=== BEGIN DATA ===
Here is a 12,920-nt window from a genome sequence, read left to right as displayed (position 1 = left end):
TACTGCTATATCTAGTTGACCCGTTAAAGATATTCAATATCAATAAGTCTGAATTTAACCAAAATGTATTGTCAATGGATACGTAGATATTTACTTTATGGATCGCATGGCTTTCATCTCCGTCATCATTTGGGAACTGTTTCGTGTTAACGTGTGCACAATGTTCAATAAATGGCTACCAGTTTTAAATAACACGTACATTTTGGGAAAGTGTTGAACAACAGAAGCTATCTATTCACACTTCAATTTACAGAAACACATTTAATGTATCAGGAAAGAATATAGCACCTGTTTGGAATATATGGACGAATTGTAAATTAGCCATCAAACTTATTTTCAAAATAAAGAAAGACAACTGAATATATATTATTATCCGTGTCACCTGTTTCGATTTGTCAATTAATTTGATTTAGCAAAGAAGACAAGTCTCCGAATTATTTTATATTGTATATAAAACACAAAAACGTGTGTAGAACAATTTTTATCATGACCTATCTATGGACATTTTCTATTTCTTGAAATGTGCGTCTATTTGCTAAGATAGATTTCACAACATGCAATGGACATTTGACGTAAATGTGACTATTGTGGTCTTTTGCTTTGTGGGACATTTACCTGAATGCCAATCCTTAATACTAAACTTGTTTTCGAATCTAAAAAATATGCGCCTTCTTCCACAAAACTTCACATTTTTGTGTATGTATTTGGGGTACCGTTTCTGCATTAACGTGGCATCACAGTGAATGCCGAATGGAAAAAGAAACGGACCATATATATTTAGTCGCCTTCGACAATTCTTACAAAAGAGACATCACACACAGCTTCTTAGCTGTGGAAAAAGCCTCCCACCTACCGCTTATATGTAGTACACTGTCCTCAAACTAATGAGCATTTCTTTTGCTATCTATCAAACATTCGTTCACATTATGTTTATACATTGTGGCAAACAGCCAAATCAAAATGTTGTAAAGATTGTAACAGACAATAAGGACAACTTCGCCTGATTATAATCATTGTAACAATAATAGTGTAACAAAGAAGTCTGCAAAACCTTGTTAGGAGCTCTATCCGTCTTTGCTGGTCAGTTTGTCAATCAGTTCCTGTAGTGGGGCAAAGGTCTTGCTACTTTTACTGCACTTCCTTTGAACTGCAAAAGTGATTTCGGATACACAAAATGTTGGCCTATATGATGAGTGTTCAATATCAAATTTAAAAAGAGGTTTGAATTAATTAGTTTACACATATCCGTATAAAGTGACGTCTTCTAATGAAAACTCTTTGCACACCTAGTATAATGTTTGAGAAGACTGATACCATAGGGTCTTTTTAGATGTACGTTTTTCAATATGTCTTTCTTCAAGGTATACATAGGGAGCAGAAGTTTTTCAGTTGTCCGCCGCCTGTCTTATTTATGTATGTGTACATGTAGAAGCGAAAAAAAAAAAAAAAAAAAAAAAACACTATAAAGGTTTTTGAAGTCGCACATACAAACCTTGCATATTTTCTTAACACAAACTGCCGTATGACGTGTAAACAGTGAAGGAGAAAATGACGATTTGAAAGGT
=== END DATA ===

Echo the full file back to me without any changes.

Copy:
Here is a 12,920-nt window from a genome sequence, read left to right as displayed (position 1 = left end):
TACTGCTATATCTAGTTGACCCGTTAAAGATATTCAATATCAATAAGTCTGAATTTAACCAAAATGTATTGTCAATGGATACGTAGATATTTACTTTATGGATCGCATGGCTTTCATCTCCGTCATCATTTGGGAACTGTTTCGTGTTAACGTGTGCACAATGTTCAATAAATGGCTACCAGTTTTAAATAACACGTACATTTTGGGAAAGTGTTGAACAACAGAAGCTATCTATTCACACTTCAATTTACAGAAACACATTTAATGTATCAGGAAAGAATATAGCACCTGTTTGGAATATATGGACGAATTGTAAATTAGCCATCAAACTTATTTTCAAAATAAAGAAAGACAACTGAATATATATTATTATCCGTGTCACCTGTTTCGATTTGTCAATTAATTTGATTTAGCAAAGAAGACAAGTCTCCGAATTATTTTATATTGTATATAAAACACAAAAACGTGTGTAGAACAATTTTTATCATGACCTATCTATGGACATTTTCTATTTCTTGAAATGTGCGTCTATTTGCTAAGATAGATTTCACAACATGCAATGGACATTTGACGTAAATGTGACTATTGTGGTCTTTTGCTTTGTGGGACATTTACCTGAATGCCAATCCTTAATACTAAACTTGTTTTCGAATCTAAAAAATATGCGCCTTCTTCCACAAAACTTCACATTTTTGTGTATGTATTTGGGGTACCGTTTCTGCATTAACGTGGCATCACAGTGAATGCCGAATGGAAAAAGAAACGGACCATATATATTTAGTCGCCTTCGACAATTCTTACAAAAGAGACATCACACACAGCTTCTTAGCTGTGGAAAAAGCCTCCCACCTACCGCTTATATGTAGTACACTGTCCTCAAACTAATGAGCATTTCTTTTGCTATCTATCAAACATTCGTTCACATTATGTTTATACATTGTGGCAAACAGCCAAATCAAAATGTTGTAAAGATTGTAACAGACAATAAGGACAACTTCGCCTGATTATAATCATTGTAACAATAATAGTGTAACAAAGAAGTCTGCAAAACCTTGTTAGGAGCTCTATCCGTCTTTGCTGGTCAGTTTGTCAATCAGTTCCTGTAGTGGGGCAAAGGTCTTGCTACTTTTACTGCACTTCCTTTGAACTGCAAAAGTGATTTCGGATACACAAAATGTTGGCCTATATGATGAGTGTTCAATATCAAATTTAAAAAGAGGTTTGAATTAATTAGTTTACACATATCCGTATAAAGTGACGTCTTCTAATGAAAACTCTTTGCACACCTAGTATAATGTTTGAGAAGACTGATACCATAGGGTCTTTTTAGATGTACGTTTTTCAATATGTCTTTCTTCAAGGTATACATAGGGAGCAGAAGTTTTTCAGTTGTCCGCCGCCTGTCTTATTTATGTATGTGTACATGTAGAAGCGAAAAAAAAAAAAAAAAAAAAAAAACACTATAAAGGTTTTTGAAGTCGCACATACAAACCTTGCATATTTTCTTAACACAAACTGCCGTATGACGTGTAAACAGTGAAGGAGAAAATGACGATTTGAAAGGT